Teaching is exquisitely creative. I face challenges every day that require me to think on my feet, ponder, experiment, and try again. Even just coming up with multiple choice grammar questions is creative. I am trying to create something novel to solve a problem.
Just think about generating sample similes and metaphors and then guiding students through the same activity.
Consider this: I have to think of a way to respond to a question about why the suffragettes didn’t support black and native women in their fight for freedoms. What questions can I ask to students? What images or text could I show them to spark a discussion?
I write sample essays with my students, and I always write on a slightly different topic so as not to crowd their territory.
Or when a student is struggling with a piece of writing, I have to think of prompts or exercises that might shake their block and get them flowing.
Students who are disconnected or checked out? I’ve got to think of ways to connect, to draw them in.
All of that is so creative. Not to mention that I am “on stage” two or three times a day.
And now here we are. Weekends are spent planning the week out, but the creativity drops off after that. Zoom is not inspiring, the feedback from students is slow and disjointed. I don’t get the same zing of creation when I’m talking to 22 silent squares. I miss reading the room, taking a student suggestion and running with it into new territory I hadn’t planned.
I’m feeling the loss of creative challenge every day. I feel that creativity and creation is a basic tenet of who I am, and it makes teaching a good fit for me. So what am I doing now?
I started playing the mandolin more. I bought it on a trip to Brazil on a fellowship from my college in 2005. I played more when I was single and before I had kids. And while I’m not writing songs, the act of using my hands to make music is very fulfilling. I was hopping on Facebook live almost every evening.
Then my kids did a drawing tutorial on YouTube, and a watercolor tutorial autoplayed afterwards. I pulled out the kids’ watercolors and went to work.
(Jay Lee Painting YouTube channel is what I used to paint those.)
It felt awesome. I haven’t done watercolors since high school, and I wasn’t able to let go then (what high schooler is?). I didn’t realize this then, but watercolor is about letting go. You can’t micromanage it into perfection. You let the paint do what it’s going to do. You work fast and don’t stress over the last stroke as you go to the next. This was the mindset I needed.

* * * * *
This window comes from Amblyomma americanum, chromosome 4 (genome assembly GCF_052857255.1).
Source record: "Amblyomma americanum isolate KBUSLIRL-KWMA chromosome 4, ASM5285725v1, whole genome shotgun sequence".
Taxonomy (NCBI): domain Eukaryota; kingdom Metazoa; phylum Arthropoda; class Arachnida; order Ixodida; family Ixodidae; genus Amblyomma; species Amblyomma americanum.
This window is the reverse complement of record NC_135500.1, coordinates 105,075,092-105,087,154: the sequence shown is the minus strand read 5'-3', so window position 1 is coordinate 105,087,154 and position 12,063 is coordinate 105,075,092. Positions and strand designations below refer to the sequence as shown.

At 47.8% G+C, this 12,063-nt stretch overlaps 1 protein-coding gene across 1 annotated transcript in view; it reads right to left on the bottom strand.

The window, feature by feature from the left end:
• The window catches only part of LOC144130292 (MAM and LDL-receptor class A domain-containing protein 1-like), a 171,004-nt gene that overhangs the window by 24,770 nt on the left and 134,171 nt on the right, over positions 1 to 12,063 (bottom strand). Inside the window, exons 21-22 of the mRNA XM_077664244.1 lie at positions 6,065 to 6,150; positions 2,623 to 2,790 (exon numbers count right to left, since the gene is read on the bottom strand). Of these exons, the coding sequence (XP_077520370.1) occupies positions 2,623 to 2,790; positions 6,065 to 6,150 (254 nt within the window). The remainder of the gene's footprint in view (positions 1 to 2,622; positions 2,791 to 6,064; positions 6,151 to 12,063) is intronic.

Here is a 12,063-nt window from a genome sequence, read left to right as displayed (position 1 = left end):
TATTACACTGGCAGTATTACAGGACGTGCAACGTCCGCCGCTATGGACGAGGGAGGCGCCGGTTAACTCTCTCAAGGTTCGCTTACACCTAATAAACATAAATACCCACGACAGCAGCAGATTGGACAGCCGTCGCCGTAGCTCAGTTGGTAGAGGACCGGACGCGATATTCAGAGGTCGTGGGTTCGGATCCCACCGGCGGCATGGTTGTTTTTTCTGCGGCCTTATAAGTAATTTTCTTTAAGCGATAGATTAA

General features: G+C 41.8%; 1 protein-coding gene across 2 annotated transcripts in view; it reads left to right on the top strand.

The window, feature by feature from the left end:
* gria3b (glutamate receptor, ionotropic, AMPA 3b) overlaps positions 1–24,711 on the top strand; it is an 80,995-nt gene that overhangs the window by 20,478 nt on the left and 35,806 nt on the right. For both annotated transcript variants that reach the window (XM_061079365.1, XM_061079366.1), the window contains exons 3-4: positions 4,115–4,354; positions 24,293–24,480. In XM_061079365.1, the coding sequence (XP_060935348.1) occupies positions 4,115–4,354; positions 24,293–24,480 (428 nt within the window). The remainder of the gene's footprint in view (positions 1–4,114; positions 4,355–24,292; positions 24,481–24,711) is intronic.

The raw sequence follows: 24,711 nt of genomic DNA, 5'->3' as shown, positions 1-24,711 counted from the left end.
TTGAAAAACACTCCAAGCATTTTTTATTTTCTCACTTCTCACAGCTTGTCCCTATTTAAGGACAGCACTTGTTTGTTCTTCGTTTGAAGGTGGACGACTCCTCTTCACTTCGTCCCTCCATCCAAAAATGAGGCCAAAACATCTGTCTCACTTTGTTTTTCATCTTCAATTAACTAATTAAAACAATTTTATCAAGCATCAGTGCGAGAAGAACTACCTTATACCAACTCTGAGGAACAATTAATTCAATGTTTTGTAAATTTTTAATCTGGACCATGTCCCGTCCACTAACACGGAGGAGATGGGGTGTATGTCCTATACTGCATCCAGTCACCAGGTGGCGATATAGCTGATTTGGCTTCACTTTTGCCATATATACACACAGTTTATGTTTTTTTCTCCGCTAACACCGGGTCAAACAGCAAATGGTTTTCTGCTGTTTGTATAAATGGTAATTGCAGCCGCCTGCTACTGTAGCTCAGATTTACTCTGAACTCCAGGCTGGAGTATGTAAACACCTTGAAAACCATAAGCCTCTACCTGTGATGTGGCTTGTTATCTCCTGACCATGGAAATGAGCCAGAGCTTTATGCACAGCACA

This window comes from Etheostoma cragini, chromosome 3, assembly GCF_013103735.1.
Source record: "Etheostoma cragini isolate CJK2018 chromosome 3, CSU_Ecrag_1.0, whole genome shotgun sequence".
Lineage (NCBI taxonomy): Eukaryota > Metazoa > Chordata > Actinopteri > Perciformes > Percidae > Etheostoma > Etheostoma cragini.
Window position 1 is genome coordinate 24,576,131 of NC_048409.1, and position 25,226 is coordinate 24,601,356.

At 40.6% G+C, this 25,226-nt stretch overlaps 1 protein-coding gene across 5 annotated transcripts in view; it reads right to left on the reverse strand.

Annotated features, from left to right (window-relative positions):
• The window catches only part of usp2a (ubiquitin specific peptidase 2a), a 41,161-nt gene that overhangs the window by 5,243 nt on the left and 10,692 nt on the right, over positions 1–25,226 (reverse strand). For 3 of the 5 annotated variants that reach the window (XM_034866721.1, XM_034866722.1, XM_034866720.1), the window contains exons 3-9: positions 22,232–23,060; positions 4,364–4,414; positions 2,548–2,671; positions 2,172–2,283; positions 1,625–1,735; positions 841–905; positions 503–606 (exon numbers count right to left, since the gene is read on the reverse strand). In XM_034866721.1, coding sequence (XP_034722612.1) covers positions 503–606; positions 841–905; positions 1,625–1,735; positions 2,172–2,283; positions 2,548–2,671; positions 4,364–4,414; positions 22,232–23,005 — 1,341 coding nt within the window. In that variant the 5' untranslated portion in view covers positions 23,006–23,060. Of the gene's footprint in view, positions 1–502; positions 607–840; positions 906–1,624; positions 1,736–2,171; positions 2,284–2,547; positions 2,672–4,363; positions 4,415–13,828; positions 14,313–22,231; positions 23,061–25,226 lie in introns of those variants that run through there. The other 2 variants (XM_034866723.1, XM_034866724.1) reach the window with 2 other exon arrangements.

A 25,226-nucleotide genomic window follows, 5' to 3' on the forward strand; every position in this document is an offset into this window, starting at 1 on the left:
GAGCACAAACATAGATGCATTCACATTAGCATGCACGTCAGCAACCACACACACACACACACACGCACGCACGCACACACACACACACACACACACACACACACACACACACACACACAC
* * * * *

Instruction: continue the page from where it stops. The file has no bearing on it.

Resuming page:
I did probably 15 of Jay Lee’s videos. They are silent except for instrumental music playing in the background. I just watch him and follow what he does. I don’t feel competitive or judged. He’s not coaching me to death. I’m just mimicking and noticing. I don’t know why he did a certain thing until I’ve done it and realize it was genius. One drop here creates shadow. Mix a new color in with every stroke and it gives it depth and variety and looks more real.
I found a British lady (Painting with Nicola) I really liked, but she talked more. It was okay, though, since my confidence was growing.
(That watercolor is my favorite so far.)
Then I got one of those Domestika ads on Instagram. I could get 4 watercolor courses for $23. I’ve done enough of these that I felt like it was worth it. I need instruction. I want to move beyond mimicking, but I need to understand the concepts.
I started the first course last night. It felt so good. The woman teaching it is Mexican, and I grew up there and I’m fluent in Spanish, so I don’t need to read the subtitles. I realized that I miss the Mexican accent so much. So lush and musical.
I did such an academic thing in the introduction unit and made transparencies before I got called way to help with bedtime.
I’m waiting for my nicer watercolor paints to arrive. I can’t wait! I bought a nicer kid set at an art store here, but I did some research and found a high grade student set.
And I’m also writing more. I’ve been signing up for 10 page consultations with agents on Manuscript Academy. I’ve spent the last year and a half revising my Elizabeth historical novel. I’ve already had 2 consultations and made revisions. I know more are coming.
I’m also working on a new project. I’m filled with self-doubt at times, and swept away with the idea at others. It’s historical as well, so I’m researching now but itching to start drafting.
When am I doing this, you wonder? In stolen moments of quiet. Right now I’m writing this post as the kids draw with sidewalk chalk. I work while they watch TV. I work with them sometimes, in the case of the watercolor videos. I work at night until I can’t keep my eyes open anymore. It’s never enough, but no one has enough. You have to steal time. No one is given time. There is a great book called The Right to Write and she has little vignettes about being a writer. One is called “The Time Myth” (I think that’s the title, it’s been a while) and she says that everyone has to steal time. Don’t wait for time because you’ll die waiting. The myth is that you’ll do ____ when you have the time. You’ll never have the time–you steal it.
Okay, this was written in haste, so forgive dead end thoughts and typos. I’d love to hear about what you are doing to bring some creativity into your life.